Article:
The HDMI spec has been steadily updated since its inception, with the last major update, version 1.4, giving us 4K support for the first time over one cable. While that is useful for many applications, with more and more productions and live broadcasts eventually going to 4K (some even to 60fps), it's a major step for the spec. Read on for some of the other updates in the brand new 2.0 specification.

Some of what's new in the updated spec:

HDMI 2.0 significantly increases bandwidth to 18Gbps and includes the following advanced features:

  • Resolutions up to 4K@50/60 (2160p), which is 4 times the clarity of 1080p/60 video resolution, for the ultimate video experience
  • Up to 32 audio channels for a multi-dimensional immersive audio experience
  • Up to 1536kHz audio sample frequency for the highest audio fidelity
  • Simultaneous delivery of dual video streams to multiple users on the same screen
  • Simultaneous delivery of multi-stream audio to multiple users (Up to 4)
  • Support for the wide angle theatrical 21:9 video aspect ratio
  • Dynamic synchronization of video and audio streams
  • CEC extensions provide more expanded command and control of consumer electronics devices through a single control point

Whether you'll need new cables:

No, HDMI 2.0 features will work with existing HDMI cables. Higher bandwidth features, such as 4K@50/60 (2160p) video formats, will require existing High Speed HDMI cables (Category 2 cables).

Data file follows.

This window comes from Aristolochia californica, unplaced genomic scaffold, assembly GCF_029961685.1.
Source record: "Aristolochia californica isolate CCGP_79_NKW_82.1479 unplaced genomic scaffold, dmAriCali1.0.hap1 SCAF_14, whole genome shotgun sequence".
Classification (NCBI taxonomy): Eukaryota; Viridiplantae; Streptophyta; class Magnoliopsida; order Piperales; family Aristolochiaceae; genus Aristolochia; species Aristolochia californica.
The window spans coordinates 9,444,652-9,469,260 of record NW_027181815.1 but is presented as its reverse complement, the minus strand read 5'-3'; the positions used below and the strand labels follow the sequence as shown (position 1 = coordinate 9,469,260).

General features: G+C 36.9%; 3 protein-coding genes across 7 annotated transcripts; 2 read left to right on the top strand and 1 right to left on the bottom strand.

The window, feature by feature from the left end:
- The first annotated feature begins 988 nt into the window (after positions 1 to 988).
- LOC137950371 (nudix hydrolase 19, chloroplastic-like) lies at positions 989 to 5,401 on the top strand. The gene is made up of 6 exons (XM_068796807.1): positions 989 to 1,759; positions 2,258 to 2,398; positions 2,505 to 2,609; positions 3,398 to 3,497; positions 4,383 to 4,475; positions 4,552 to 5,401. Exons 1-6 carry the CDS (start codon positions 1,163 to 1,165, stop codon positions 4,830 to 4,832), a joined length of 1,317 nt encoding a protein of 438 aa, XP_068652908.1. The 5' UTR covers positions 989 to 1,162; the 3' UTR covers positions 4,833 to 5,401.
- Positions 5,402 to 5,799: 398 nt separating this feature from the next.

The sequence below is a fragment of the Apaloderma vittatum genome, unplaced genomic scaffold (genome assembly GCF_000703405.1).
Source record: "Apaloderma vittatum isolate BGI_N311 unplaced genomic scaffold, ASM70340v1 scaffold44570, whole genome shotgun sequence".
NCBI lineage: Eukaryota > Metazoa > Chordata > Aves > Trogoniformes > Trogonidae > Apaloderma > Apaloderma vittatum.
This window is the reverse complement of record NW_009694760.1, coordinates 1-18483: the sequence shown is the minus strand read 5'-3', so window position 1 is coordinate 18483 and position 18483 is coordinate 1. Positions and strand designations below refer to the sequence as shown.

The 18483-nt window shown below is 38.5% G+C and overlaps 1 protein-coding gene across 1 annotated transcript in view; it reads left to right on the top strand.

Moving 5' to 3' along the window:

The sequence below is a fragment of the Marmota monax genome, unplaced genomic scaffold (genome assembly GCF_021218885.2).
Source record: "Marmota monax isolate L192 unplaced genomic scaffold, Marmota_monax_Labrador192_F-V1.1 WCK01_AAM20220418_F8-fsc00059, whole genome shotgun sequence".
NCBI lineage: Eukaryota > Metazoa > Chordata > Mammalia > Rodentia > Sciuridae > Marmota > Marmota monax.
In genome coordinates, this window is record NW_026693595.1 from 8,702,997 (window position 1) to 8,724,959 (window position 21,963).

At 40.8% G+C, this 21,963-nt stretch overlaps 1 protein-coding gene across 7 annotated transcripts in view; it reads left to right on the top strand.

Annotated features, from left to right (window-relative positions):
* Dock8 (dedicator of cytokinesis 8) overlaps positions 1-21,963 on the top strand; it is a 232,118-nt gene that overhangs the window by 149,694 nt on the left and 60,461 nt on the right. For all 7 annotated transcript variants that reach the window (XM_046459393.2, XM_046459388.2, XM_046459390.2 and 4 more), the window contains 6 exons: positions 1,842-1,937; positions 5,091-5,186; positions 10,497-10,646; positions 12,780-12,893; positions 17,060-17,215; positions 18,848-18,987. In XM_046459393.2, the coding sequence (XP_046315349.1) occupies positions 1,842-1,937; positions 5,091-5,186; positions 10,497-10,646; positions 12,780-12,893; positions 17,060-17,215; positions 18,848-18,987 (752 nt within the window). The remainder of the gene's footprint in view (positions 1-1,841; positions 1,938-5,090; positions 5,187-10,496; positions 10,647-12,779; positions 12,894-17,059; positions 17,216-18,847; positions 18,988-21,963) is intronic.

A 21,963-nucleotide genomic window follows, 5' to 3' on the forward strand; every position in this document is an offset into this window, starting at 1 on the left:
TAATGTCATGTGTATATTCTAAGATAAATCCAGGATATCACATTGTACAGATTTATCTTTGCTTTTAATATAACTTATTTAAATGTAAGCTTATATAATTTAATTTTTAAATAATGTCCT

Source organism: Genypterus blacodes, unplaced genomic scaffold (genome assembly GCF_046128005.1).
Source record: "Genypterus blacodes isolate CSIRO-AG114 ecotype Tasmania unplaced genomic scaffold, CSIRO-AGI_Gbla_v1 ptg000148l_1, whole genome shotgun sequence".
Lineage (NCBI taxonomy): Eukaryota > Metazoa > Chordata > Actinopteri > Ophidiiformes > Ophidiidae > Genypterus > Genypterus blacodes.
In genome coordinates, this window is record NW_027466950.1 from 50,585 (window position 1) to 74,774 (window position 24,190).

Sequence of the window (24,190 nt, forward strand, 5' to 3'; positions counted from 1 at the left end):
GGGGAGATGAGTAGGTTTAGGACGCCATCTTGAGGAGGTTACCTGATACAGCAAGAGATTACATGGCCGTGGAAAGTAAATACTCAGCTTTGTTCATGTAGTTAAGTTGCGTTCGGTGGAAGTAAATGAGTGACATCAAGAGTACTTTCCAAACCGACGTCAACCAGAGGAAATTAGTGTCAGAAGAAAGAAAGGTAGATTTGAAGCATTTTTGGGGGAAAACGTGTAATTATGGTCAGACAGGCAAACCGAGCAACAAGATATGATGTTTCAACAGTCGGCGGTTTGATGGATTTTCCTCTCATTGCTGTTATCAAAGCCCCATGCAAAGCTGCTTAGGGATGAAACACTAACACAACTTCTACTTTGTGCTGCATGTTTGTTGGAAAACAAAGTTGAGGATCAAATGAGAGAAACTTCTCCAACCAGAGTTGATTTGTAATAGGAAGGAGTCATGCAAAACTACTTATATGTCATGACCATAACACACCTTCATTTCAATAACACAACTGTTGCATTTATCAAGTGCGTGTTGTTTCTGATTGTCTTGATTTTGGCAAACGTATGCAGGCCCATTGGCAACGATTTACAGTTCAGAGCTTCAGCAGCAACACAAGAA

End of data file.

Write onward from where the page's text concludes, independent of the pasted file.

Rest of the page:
So while it's mostly backwards compatible, you'll still need the newer cables to take advantage of the higher specs, like 4K 60fps -- but thankfully all of these cables will work the other way around. Even though 60fps may not be necessary for on-set viewing in many cases, there are situations where it could definitely be useful. What is huge in the upgraded spec is the fact that so much can now be sent over one single cable, including sending multiple video and audio streams without needing additional cables. Since the cables don't feature a locking mechanism and they are generally less flexible, they haven't quite found their way into professional settings as much, but it's clear that the new HDMI spec is not messing around, as the 18Gbps (Gigabits per second, or 2.25 Gigabytes per second) maximum bandwidth now surpasses 3G and 6G-SDI by quite a bit (with the latter not even official yet).

You can read more about it over in the HDMI FAQ section.


[via Engadget]